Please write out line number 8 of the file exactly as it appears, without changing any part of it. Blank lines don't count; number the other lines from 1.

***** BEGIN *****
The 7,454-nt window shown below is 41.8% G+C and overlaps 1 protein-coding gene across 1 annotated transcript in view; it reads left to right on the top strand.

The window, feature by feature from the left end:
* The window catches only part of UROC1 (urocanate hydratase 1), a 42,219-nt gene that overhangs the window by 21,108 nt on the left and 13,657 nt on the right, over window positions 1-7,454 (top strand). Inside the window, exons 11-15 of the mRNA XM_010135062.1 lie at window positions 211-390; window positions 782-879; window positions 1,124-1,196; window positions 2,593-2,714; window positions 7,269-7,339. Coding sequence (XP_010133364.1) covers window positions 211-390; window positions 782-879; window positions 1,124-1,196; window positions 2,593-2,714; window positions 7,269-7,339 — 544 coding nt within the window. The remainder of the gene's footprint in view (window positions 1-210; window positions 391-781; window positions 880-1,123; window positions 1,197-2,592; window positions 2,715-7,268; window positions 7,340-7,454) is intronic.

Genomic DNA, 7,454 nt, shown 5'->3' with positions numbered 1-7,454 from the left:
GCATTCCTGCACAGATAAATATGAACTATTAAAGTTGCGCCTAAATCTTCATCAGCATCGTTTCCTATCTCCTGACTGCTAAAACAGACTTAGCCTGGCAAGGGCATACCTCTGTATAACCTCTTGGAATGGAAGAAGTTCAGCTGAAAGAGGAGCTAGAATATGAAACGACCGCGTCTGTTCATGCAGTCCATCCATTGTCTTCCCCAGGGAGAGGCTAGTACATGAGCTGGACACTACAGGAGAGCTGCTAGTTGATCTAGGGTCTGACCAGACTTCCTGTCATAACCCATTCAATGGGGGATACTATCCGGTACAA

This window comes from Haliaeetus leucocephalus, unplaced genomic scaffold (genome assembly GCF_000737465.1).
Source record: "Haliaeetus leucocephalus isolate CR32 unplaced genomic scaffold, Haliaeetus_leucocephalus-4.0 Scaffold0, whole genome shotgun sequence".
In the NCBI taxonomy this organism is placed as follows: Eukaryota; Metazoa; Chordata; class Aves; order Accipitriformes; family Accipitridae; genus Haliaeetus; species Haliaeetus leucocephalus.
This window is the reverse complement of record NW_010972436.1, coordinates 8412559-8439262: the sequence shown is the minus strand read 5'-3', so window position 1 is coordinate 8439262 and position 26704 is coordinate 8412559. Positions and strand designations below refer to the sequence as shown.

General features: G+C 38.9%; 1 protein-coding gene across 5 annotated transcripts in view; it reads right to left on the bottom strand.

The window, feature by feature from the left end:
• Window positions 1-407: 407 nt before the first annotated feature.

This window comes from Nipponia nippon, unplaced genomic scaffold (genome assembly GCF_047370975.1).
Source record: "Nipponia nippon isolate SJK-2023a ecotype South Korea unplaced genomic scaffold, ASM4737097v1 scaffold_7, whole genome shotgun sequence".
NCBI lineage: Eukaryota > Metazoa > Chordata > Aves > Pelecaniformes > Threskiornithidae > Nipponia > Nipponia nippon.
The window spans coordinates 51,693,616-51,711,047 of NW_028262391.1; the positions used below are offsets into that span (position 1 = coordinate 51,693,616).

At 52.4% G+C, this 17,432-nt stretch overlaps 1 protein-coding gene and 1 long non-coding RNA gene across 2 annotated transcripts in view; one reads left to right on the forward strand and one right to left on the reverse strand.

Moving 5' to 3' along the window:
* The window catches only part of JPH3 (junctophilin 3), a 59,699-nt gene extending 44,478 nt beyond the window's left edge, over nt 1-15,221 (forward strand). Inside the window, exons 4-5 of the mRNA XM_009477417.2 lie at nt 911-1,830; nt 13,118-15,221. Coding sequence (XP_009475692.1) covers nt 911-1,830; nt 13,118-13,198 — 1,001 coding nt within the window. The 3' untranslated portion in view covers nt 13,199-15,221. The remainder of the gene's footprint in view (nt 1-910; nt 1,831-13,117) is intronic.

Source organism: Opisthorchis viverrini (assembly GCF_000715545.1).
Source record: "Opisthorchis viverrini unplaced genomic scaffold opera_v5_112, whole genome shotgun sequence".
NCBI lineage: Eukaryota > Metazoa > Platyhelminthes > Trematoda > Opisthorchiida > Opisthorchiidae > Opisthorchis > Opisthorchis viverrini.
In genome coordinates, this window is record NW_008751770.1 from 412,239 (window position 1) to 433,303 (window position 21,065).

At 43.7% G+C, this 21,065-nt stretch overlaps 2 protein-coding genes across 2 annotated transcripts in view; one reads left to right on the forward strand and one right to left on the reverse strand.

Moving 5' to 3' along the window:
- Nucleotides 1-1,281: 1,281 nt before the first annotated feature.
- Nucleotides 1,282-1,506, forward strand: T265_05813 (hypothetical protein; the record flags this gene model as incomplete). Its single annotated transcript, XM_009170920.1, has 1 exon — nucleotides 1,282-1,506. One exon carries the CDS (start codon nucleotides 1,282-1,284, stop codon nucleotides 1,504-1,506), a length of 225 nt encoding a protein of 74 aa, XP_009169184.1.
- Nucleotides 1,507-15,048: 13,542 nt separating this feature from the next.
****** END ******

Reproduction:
In the NCBI taxonomy this organism is placed as follows: Eukaryota; Metazoa; Chordata; class Aves; order Accipitriformes; family Accipitridae; genus Haliaeetus; species Haliaeetus leucocephalus.